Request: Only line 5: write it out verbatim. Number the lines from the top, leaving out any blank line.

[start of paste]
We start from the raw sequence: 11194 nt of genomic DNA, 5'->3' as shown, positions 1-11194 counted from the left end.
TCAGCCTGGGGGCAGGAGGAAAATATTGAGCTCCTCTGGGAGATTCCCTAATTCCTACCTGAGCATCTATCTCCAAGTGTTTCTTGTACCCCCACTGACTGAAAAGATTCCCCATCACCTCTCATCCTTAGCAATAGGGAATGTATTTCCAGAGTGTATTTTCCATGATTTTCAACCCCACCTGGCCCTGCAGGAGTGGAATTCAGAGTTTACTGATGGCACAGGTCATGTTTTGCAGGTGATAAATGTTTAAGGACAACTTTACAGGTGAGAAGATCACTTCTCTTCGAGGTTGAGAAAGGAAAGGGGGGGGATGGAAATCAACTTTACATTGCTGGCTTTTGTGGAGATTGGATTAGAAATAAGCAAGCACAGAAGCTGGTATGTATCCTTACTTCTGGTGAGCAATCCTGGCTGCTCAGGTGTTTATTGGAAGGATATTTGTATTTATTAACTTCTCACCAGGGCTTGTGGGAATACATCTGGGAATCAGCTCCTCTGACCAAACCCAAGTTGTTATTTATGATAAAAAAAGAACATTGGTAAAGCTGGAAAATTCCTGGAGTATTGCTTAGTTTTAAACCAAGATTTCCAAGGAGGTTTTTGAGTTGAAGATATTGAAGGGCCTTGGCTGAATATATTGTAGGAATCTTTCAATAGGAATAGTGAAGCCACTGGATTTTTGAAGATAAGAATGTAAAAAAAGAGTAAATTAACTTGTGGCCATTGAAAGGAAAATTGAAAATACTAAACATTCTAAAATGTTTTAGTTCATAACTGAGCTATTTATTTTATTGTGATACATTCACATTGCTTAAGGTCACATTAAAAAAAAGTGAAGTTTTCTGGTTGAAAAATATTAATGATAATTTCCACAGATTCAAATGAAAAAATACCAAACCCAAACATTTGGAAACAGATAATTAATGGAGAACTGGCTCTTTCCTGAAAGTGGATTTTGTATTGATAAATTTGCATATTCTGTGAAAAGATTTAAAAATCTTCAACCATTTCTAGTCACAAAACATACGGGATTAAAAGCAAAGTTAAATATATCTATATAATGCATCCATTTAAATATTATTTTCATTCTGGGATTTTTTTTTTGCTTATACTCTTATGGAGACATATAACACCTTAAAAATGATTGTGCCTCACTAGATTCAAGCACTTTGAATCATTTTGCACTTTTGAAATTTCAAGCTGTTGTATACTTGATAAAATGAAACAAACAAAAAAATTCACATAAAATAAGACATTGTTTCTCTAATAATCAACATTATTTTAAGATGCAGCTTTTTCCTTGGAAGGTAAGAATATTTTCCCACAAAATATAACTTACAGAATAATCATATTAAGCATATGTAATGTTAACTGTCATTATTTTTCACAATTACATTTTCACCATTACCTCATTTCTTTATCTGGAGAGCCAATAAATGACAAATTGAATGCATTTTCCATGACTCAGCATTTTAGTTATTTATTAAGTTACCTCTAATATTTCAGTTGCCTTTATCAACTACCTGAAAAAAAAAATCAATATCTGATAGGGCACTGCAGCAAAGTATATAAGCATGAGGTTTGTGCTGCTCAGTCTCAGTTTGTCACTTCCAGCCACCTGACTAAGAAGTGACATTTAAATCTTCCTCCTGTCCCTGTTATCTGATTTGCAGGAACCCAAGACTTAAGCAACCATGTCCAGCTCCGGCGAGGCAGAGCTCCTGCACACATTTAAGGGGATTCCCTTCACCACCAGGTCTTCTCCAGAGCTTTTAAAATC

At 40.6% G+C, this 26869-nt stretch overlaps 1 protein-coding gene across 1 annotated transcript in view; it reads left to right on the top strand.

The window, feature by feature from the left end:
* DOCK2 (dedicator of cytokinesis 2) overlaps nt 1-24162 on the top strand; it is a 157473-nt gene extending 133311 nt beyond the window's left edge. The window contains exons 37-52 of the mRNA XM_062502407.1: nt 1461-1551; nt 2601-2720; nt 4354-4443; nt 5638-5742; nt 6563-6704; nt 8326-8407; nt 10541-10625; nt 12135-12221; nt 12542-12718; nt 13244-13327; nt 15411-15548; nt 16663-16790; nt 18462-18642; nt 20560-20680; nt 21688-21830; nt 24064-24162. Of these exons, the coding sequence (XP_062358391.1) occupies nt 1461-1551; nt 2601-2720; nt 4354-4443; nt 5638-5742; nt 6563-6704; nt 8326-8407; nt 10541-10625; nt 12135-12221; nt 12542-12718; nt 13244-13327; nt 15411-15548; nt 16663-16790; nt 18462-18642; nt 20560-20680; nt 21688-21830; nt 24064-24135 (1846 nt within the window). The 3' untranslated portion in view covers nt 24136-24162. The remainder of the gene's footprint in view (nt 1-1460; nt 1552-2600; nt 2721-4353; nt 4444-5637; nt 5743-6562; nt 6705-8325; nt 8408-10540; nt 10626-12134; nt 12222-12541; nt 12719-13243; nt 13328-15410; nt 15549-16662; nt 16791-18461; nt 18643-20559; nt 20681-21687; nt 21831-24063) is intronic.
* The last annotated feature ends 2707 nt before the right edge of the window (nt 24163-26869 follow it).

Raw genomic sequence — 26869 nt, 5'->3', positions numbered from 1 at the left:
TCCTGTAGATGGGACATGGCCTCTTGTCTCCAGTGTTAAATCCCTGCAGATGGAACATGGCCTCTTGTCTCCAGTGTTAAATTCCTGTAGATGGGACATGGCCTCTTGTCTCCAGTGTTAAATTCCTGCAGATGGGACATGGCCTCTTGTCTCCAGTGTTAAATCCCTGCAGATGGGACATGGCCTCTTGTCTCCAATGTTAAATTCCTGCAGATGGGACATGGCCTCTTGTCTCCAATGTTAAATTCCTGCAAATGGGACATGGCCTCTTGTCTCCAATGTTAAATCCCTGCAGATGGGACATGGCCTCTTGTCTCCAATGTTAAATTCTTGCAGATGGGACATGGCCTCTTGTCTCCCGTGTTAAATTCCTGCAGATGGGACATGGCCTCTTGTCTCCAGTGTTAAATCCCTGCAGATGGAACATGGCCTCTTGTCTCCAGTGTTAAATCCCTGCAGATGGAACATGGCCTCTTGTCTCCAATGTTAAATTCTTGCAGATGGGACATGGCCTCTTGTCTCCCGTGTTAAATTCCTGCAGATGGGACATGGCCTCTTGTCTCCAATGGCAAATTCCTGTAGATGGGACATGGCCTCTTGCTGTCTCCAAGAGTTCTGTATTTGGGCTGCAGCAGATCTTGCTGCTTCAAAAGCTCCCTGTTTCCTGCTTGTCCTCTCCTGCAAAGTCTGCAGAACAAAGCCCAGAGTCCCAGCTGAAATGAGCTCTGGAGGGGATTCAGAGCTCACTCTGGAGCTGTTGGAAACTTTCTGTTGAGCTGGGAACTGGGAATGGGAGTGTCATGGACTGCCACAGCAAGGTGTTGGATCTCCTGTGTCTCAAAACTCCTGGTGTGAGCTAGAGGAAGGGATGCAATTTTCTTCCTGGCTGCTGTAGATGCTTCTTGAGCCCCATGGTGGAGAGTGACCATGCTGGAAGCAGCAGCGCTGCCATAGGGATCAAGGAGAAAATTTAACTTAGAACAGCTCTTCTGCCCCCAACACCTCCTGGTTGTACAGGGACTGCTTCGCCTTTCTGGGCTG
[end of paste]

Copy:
* DOCK2 (dedicator of cytokinesis 2) overlaps nt 1-24162 on the top strand; it is a 157473-nt gene extending 133311 nt beyond the window's left edge. The window contains exons 37-52 of the mRNA XM_062502407.1: nt 1461-1551; nt 2601-2720; nt 4354-4443; nt 5638-5742; nt 6563-6704; nt 8326-8407; nt 10541-10625; nt 12135-12221; nt 12542-12718; nt 13244-13327; nt 15411-15548; nt 16663-16790; nt 18462-18642; nt 20560-20680; nt 21688-21830; nt 24064-24162. Of these exons, the coding sequence (XP_062358391.1) occupies nt 1461-1551; nt 2601-2720; nt 4354-4443; nt 5638-5742; nt 6563-6704; nt 8326-8407; nt 10541-10625; nt 12135-12221; nt 12542-12718; nt 13244-13327; nt 15411-15548; nt 16663-16790; nt 18462-18642; nt 20560-20680; nt 21688-21830; nt 24064-24135 (1846 nt within the window). The 3' untranslated portion in view covers nt 24136-24162. The remainder of the gene's footprint in view (nt 1-1460; nt 1552-2600; nt 2721-4353; nt 4444-5637; nt 5743-6562; nt 6705-8325; nt 8408-10540; nt 10626-12134; nt 12222-12541; nt 12719-13243; nt 13328-15410; nt 15549-16662; nt 16791-18461; nt 18643-20559; nt 20681-21687; nt 21831-24063) is intronic.